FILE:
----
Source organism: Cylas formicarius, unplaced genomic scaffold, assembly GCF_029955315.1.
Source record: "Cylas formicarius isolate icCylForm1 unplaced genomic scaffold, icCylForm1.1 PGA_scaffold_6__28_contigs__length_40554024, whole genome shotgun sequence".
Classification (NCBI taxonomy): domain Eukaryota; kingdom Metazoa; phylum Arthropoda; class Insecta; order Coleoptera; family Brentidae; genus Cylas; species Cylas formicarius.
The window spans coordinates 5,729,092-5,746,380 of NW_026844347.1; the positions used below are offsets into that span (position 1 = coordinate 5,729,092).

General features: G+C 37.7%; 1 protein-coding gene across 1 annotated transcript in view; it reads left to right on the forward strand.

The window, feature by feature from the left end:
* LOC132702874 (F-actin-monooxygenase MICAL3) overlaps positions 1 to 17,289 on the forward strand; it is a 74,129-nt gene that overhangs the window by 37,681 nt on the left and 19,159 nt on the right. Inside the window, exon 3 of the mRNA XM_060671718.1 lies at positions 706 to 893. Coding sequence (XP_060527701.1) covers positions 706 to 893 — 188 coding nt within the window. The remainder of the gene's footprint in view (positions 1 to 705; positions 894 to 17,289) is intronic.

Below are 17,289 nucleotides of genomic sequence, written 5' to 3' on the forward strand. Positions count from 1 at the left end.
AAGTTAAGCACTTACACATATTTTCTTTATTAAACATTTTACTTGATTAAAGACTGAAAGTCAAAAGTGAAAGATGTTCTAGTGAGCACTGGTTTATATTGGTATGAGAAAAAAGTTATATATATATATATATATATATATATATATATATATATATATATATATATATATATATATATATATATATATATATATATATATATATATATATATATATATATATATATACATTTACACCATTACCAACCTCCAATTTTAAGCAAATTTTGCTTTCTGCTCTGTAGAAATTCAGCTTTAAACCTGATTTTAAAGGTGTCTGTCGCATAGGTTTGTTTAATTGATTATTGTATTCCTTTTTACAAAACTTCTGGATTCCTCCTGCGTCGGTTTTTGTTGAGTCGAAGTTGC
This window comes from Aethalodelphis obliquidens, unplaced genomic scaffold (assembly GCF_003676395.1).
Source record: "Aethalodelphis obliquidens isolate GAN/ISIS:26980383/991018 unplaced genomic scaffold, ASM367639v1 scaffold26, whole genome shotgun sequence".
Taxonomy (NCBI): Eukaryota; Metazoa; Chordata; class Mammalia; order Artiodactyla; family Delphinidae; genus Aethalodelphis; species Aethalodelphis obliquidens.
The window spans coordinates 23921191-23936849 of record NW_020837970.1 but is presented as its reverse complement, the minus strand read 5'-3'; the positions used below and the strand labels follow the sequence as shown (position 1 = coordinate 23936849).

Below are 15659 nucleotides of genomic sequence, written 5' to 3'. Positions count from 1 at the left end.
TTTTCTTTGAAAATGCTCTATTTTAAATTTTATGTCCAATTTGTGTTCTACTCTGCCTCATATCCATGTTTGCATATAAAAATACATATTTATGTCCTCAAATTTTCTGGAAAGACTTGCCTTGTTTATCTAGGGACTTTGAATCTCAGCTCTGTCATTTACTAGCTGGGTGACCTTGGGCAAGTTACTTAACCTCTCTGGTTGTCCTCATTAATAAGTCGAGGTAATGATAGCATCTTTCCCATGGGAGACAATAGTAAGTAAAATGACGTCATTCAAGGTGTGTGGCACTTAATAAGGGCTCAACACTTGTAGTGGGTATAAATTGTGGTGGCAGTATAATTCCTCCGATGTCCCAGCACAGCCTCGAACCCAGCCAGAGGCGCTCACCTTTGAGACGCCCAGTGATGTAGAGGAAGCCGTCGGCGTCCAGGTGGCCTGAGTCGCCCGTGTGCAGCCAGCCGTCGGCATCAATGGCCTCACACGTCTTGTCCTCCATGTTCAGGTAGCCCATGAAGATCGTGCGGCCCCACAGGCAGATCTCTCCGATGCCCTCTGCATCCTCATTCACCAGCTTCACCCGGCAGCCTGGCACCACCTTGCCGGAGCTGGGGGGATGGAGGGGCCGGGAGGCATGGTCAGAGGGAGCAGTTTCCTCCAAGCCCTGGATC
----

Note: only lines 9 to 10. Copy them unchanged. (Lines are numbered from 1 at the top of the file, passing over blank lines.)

AAGTTAAGCACTTACACATATTTTCTTTATTAAACATTTTACTTGATTAAAGACTGAAAGTCAAAAGTGAAAGATGTTCTAGTGAGCACTGGTTTATATTGGTATGAGAAAAAAGTTATATATATATATATATATATATATATATATATATATATATATATATATATATATATATATATATATATATATATATATATATATATATATATATATATATATATATATATACATTTACACCATTACCAACCTCCAATTTTAAGCAAATTTTGCTTTCTGCTCTGTAGAAATTCAGCTTTAAACCTGATTTTAAAGGTGTCTGTCGCATAGGTTTGTTTAATTGATTATTGTATTCCTTTTTACAAAACTTCTGGATTCCTCCTGCGTCGGTTTTTGTTGAGTCGAAGTTGC
This window comes from Aethalodelphis obliquidens, unplaced genomic scaffold (assembly GCF_003676395.1).